What’s new in kitchen accessories and styles

Home Improvement

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Remodeling

Countertops with different surfaces and different heights
Above: Countertops with different surfaces and different heights make it more comfortable to carry out certain tasks.

When it comes to kitchen accessories, form follows function — and this is true now more than ever. People are putting cutlery within easy reach. They’re hanging pots over their heads to make the most of storage space. Floating shelves and exposed shelving are being incorporated so that everything can be located quickly.

Kitchens are evolving. From simple sinks to super-functional pantries to uber-smart faucets, when remodeling or designing your kitchen you have more opportunities than ever before. Here are four popular accessories across the Pacific Northwest.

In-sink accessories

Above: In-sink accessories such as cutting boards and strainers make it easier to complete tasks in the kitchen.

Think sinks

When you talk kitchens, you can’t not talk about sinks. You also might be surprised at how many options you have these days. Sinks used to be white, traditional styles, but today’s options include stainless steel and modern styling.  

“In the Pacific Northwest, where gardening is huge, there’s a trend to increase the size of sinks that incorporate their own built-in strainers, baskets and cutting boards, which are perfect for prepping all of that food that we’re bringing in from our gardens,” said Stefanie Rotella, Design Consultant, Neil Kelly.

There’s a shift around how people think about the sink, too. “It’s not just a bowl you fill with water anymore,” said Joss Mallett, Design Consultant, Neil Kelly. “For example, farmhouse sinks let you get closer to the task at hand, and ergonomically they’re much more functional than the traditional bowl.” This means less difficulty — and less splashing — when reaching into the sink or washing dishes.

Built-in composting bins

Above: Built-in composting bins make clean up a breeze.

Counter accessories

One accessory that’s popular across the Pacific Northwest is a composting area built into the kitchen. It recesses within the countertop, with a flush lid located near the sink. “You open the lid, put the contents in, and then you can take that bin out and put it into your larger composting pile. It allows people to compost a little bit easier,” said Rotella.

Other accessories helping sink areas and countertops become more functional include chopping boards, drying racks and washing bins. In small kitchens, accessories like this are helping people take back some of their counter space that was otherwise lost to the sink. And they’re getting smarter in how they use counter space.

“For a long time people thought they needed counters at a standard height,” said Mallett. “Many of my clients are getting more educated about things like ergonomics. I’m seeing a return to things like having lower counters for rolling out dough and just better overall access.”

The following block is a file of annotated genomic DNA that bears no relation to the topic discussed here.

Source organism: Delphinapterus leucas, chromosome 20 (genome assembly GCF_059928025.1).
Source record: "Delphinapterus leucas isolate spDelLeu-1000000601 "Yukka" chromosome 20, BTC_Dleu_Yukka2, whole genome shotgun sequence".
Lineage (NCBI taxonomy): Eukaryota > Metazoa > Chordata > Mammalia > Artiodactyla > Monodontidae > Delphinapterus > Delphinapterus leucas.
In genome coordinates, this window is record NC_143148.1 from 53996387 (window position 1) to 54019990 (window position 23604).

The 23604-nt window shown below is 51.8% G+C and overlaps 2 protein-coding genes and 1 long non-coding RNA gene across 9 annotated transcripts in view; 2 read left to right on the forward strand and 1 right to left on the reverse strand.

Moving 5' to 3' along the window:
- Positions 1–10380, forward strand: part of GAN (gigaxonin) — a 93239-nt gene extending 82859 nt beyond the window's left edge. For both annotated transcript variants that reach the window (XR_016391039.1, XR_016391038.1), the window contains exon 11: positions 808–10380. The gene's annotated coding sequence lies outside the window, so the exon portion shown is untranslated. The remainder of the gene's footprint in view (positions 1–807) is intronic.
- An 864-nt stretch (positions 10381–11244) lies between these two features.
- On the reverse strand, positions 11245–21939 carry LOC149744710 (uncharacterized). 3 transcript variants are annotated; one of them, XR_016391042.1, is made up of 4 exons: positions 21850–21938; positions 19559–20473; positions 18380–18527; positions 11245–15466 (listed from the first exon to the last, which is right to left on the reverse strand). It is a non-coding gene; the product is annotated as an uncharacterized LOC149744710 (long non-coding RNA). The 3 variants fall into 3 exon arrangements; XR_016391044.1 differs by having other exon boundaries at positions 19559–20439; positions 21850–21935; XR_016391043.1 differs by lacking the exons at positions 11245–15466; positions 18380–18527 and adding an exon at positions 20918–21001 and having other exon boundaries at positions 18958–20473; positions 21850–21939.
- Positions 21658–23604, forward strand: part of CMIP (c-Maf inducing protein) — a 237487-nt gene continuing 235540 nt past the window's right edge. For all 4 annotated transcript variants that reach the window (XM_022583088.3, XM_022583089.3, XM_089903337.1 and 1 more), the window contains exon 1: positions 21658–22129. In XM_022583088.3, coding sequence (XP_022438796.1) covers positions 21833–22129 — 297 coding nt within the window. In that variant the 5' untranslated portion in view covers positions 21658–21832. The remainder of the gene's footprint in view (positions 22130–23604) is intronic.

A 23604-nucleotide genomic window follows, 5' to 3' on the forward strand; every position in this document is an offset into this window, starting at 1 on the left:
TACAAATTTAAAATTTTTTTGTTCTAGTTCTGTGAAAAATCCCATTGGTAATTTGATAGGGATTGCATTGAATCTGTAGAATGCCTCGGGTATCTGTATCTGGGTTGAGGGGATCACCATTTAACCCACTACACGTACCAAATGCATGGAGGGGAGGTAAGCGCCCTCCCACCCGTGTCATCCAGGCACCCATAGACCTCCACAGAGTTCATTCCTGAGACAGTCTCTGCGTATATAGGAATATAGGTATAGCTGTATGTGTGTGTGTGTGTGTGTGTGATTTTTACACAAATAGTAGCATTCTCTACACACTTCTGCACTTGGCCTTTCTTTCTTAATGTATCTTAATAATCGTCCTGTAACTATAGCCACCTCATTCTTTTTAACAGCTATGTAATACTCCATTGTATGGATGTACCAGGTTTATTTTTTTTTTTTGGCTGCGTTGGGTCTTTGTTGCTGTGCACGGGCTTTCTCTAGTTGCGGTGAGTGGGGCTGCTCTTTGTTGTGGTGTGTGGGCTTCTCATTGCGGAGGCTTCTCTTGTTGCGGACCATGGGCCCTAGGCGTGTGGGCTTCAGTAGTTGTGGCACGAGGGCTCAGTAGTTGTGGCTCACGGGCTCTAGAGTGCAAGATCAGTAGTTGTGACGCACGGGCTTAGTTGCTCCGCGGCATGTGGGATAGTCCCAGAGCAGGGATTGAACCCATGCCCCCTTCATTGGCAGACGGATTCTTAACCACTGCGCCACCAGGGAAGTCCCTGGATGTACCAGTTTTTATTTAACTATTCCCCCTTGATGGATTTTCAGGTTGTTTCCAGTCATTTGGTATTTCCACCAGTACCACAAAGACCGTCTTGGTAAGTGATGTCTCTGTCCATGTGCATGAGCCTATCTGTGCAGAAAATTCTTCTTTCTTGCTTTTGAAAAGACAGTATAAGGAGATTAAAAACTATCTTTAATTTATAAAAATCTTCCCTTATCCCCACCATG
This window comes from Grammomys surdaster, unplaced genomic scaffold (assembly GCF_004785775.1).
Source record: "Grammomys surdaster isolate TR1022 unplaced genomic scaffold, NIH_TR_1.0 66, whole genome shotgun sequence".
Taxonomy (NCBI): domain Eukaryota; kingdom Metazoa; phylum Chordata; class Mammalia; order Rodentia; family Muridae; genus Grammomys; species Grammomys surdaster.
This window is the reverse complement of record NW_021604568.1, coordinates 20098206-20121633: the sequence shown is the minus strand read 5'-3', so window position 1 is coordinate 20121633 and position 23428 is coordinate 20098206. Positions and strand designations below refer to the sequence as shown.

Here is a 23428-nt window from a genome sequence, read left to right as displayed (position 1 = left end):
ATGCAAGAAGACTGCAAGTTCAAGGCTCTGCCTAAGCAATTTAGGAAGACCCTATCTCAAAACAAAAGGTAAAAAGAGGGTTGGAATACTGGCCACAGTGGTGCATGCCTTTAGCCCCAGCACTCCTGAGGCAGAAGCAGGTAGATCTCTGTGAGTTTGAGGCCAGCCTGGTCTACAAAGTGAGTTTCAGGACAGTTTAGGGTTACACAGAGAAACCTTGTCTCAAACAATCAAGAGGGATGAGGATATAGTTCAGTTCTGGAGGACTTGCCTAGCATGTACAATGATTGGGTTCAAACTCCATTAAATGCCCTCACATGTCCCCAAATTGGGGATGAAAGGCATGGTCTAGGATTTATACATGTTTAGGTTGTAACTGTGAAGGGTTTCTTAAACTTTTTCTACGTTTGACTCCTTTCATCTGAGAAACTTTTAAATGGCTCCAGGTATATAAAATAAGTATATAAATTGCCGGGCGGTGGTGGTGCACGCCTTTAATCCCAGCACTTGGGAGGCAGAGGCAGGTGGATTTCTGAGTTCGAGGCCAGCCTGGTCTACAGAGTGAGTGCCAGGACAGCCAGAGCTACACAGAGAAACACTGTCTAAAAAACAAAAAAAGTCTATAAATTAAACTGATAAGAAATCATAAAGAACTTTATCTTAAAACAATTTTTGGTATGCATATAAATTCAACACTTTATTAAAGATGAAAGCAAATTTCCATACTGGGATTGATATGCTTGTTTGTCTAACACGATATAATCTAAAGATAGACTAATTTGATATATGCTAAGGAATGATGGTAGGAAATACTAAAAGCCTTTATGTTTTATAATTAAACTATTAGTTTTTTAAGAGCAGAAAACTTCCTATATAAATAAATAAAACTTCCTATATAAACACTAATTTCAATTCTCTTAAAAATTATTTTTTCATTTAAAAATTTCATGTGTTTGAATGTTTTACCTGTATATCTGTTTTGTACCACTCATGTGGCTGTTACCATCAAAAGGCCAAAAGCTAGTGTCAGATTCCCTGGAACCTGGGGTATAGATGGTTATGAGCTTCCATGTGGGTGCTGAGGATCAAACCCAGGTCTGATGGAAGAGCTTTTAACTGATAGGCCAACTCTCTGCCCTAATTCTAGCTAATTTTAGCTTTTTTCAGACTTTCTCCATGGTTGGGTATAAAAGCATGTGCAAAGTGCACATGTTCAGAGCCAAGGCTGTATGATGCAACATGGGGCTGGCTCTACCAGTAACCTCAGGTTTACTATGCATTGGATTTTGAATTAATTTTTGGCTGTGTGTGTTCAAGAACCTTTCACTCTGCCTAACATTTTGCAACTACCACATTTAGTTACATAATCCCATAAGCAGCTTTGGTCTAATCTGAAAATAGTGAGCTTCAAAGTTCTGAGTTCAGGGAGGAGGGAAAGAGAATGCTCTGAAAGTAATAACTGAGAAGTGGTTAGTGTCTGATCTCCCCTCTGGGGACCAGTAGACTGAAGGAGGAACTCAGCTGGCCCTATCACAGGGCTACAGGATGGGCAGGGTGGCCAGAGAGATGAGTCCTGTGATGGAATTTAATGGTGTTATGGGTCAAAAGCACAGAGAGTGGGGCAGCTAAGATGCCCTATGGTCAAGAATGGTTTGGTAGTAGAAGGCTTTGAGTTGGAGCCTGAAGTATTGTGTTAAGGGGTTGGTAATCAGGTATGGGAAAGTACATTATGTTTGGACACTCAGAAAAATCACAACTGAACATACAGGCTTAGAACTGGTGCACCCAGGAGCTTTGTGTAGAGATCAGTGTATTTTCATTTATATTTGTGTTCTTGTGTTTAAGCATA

Sensate smart faucet

Above: The Sensate smart faucet with Kohler Konnect voice-activated technology dispenses measured amounts of water and provides two sprays to make daily kitchen tasks easier. Image courtesy Kohler.

The wired kitchen

First came the touch faucets, which you physically had to touch to turn on, but recently there’s been a significant increase in fully touchless faucets. “Usually it just requires a waving of the hand past the faucet’s sensor. Sometimes it’s under the faucet, sometimes in front of it, and sometimes even above the faucet,” said Rotella.

It goes beyond that, though. While not for everyone — many customers still prefer the standard, tech-free faucet — Kohler Konnect is a new technology that pairs faucets with phone apps. “You can put a pot under your faucet, then tell Alexa to fill that pot with six cups of water. Your faucet fills it to six cups, and then stops. It’s amazing,” said Rotella.

Customized storage

Above: Customized storage gives everything you need it’s own place to live, keeping clutter under control.

More storage and shelf awareness

As homeowners buy less fresh fruit and vegetables — often growing their own in the garden instead — “we’re seeing a decreased size in refrigerators and the incorporation of smaller drawers which allow for those vegetables to be separated and easily accessed,” said Rotella.

Also popular are refrigeration systems that have separated cooling zones. Instead of placing your fruits and vegetables into a crisper, you can put each item into a divided area that sets the perfect temperature. These same techniques are being applied to shelving and pantries. Each item has its own place in the kitchen, from measuring cups to canned goods. By knowing where everything is, cooks can be more efficient.

People want kitchens that are designed just for them, for their lifestyle, and even for their height. With accessories from filters built directly into the faucet to new looks in brass fixtures (the 80s are back!), the design possibilities are endless.

What kind of sink do you need? What accessories and fixtures will help your counters be more functional? Are you old school or cutting edge when it comes to faucets? We can help you decide what’s best. Get in touch!